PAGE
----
\begin{definition}
$\la g_1,\ldots,g_t\la$ is a \textbf{Gr\"{o}bner basis} for the ideal $J:=\la f_1,\ldots,f_m\ra$ if: $g_1,\ldots,g_t\in J$, and $\la LT(g_1),\ldots,LT(g_t)\ra=\la LT(J)\ra$.
\end{definition}
This second condition means that if we take the ideal generated by the leading terms of all of the polynomials in $J$, then this ideal is also generated by the leading terms of the $g_i$ alone. Such an ideal generated by monomials is called a \textit{monomial ideal}. They have a special structure, and in particular the following, easily proven, fact holds. Given a monomial $\vec{x}^{\vec{a}}$ in a monomial ideal generated by $\{\vec{x}^{\vec{b}}\}_{\vec{b}\in S}$, where $S$ is possibly infinite, it must be that there is some $\vec{b}\in S$ such that $\vec{x}^{\vec{b}}$ divides $\vec{x}^{\vec{a}}$. Thus, these conditions imply that our above reduction step $f\mapsto f-g\cdot LT(f)/LT(g)$ can always make progress when working on a Gr\"{o}bner basis, as there will always some $g$ so that $LT(g)$ divides $LT(f)$. We will show shortly that these conditions on the Gr\"{o}bner basis also imply that the $g_i$ also generate $J$.
\section{Membership Testing}
We now put some of the above ideals on a more firm basis. We start with the question: do Gr\"{o}bner bases exist at all? To show this, we start with the so-called \textit{Hilbert's Basis Theorem}, which states that any ideal in $\K[x_1,\ldots,x_n]$ is finitely generated. To see that this implies that Gr\"{o}bner bases exist, observe that for an ideal $J=\la f_1,\ldots,f_m\ra$ if we take a finite set of generates for $\la LT(J)\ra$, we get that $\la LT(J)\ra=\la LT(g_1),\ldots,LT(g_t)\ra$ for $g_i\in J$, which gives us the Gr\"{o}bner basis. We will sketch a special case of Hilbert's Basis theorem, called Dickson's lemma, which proves that monomial ideals are finitely generated. This is sufficient for our purposes as the ideals we consider, $\la LT(J)\ra$, are monomial ideals.
\begin{lemma}[Dickson's Lemma]
Let $J\subseteq \K[x_1,\ldots,x_n]$ be a monomial ideal, that is, an ideal generated be a (possibly infinite) set of monomials. Then $J$ is finitely generated, by a finite set of monomials.
\end{lemma}
\begin{proof}[Proof Sketch]
The proof is by induction on the number of variables. We will sketch how the proof goes for $n=2$. Consider an ideal $J$, with monomial $x^iy^j$. Now observe that if we have another monomial $x^ky^l$ which is a multiple $x^iy^j$, then the monomial $x^ky^l$ is ``covered'' by $x^iy^j$. In particular, in the set of monomial generators for $J$, we can discard any such $x^ky^l$.
Now consider those monomials of the form $x^ky^l$ for any fixed $k*\vec{a}$.
\end{itemize}
Note that the existence of such summations (even without the conditions) follows from the fact that $f\in J$. That the first condition can be met is clear from sorting. That the second condition can be met follows from the ability to pick out minimal elements from a non-empty set.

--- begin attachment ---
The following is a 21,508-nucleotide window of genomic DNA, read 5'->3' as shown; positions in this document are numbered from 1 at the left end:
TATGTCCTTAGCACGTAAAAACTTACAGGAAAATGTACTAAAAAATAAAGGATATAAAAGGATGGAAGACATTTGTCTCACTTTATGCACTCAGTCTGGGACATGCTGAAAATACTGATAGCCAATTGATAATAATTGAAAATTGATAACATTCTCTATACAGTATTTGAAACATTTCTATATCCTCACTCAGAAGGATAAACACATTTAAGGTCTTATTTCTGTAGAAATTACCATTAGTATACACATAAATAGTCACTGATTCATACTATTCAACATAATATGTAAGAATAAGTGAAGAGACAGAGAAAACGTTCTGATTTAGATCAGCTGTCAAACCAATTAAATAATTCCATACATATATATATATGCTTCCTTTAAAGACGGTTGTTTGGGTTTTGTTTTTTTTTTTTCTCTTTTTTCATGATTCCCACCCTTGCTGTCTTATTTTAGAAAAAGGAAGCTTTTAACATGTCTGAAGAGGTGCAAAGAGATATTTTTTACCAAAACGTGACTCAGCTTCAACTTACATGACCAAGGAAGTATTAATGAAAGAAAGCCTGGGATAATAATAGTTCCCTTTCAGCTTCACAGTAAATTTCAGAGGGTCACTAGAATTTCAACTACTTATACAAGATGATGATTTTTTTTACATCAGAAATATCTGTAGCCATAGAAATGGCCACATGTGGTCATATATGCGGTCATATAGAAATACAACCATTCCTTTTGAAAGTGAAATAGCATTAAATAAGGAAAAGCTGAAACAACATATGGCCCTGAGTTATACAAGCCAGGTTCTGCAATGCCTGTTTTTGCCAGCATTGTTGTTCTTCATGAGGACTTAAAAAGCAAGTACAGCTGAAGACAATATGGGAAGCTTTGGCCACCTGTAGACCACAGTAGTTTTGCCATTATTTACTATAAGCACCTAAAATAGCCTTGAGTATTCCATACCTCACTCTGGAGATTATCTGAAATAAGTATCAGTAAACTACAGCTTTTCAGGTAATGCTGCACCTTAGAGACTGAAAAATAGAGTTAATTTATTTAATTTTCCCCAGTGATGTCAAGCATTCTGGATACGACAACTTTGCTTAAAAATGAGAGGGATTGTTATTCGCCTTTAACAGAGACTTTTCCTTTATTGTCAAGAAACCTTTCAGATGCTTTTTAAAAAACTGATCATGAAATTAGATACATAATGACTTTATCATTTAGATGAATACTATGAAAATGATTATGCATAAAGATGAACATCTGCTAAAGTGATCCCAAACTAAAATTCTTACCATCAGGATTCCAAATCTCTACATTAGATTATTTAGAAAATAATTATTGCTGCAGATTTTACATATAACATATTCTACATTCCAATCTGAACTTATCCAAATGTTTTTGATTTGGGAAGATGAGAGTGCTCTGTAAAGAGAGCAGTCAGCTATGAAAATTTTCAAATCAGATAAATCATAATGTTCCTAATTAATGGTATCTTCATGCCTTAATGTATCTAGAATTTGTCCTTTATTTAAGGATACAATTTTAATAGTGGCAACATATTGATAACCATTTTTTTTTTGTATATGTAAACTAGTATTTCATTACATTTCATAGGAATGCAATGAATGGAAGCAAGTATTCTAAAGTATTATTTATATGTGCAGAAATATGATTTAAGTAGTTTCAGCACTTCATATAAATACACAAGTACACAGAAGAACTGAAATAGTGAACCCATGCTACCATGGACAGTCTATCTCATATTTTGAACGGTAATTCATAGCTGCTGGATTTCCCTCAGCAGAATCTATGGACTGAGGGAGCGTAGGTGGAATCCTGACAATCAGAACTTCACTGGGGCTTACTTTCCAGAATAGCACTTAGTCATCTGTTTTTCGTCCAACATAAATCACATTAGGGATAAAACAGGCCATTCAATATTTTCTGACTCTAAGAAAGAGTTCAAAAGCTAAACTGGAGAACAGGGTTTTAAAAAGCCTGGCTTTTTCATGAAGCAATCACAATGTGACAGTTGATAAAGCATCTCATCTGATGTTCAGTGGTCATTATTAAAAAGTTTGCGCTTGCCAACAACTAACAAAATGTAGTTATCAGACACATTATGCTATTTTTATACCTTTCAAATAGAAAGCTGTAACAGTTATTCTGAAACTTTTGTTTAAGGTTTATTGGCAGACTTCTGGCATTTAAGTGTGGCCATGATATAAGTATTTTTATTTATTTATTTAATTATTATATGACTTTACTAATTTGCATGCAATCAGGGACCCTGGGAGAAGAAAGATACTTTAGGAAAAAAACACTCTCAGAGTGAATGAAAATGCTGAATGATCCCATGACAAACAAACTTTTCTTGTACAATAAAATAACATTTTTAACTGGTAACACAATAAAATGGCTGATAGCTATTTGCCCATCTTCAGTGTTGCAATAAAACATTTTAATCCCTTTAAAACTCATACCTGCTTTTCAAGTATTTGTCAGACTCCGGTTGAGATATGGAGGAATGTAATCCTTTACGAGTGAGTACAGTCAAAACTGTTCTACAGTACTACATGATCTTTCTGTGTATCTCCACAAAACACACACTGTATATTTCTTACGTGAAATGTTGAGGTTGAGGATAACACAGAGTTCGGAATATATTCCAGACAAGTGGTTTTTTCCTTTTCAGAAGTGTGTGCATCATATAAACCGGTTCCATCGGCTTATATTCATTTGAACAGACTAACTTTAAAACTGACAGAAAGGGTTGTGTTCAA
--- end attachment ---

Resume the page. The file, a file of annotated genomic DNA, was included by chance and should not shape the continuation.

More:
Now consider the following. If $\mdeg(m_1g_{i_1})>\mdeg(m_2g_{i_2})$ then we are done. That is, if this occurs, then there is no cancellation of $LT(m_1g_{i_1})$, as the $\mdeg$ monotonically decrease. This implies that $LT(m_1g_{i_1})=LT(f)$, and so $LT(g_{i_1})$ divides $LT(f)$ as desired.
Thus, suppose $\mdeg(m_1g_{i_1})=\mdeg(m_2g_{i_2})$. We will show this cannot happen, by the minimality condition we imposed. That is, we will show that $m_2g_{i_2}=m_1g_{i_1}+\text{lower mdeg terms}$, so that we can write $f=2m_1g_{i_1}+\sum_{j=2}^k m_jg_{i_j}+\text{lower mdeg terms}$, so we have decreased the number of terms with multi-degree equal to the multi-degree of $m_1g_{i_1}$, which contradicts our minimality. Thus, it remains to show this relation.
Note that $m_1g_{i_1}-m_2g_{i_2}$ has cancellation at the leading term, as these two polynomials have the same multi-degree. Thus, there exists a monomial $w$ such that $m_1g_{i_1}-m_2g_{i_2}=wS(g_{i_1},g_{i_2})$. As $S(g_{i_1},g_{i_2})\bmod \{g_1,\ldots,g_t\}=0$ we have that $S(g_{i_1},g_{i_2})=\sum q_ig_i$, and as this is by the weak remainder algorithm, we have $\mdeg(w)+\mdeg(q_ig_i)\le\mdeg(w)+\mdeg(S(g_{i_1},g_{i_2}))<\mdeg(m_1g_{i_1})$. So we can express \[m_1g_{i_1}-m_2g_{i_2}=\sum (q_iw)g_i\] as desired, as the right hand side has lower multi-degree than the $\mdeg(m_2g_{i_2})$.
\end{proof}
So putting this all together, the algorithm must terminate with a set of polynomials, whose syzygies have zero weak remainder on this set. This then implies the set is a Gr\"{o}bner basis for itself, and as it contains the $f_i$, is a basis for the $f_i$. We can then use this basis for testing membership in the ideal $\la f_1,\ldots,f_m\ra$.
\section{Next Time}
Next time we will discuss the complexity theory of the ideal membership question, such as deriving degree bounds on the polynomials needed to certify ideal membership. We will also discuss the EXPSPACE-hardness of the ideal membership question, using ideas from the commutative word problem.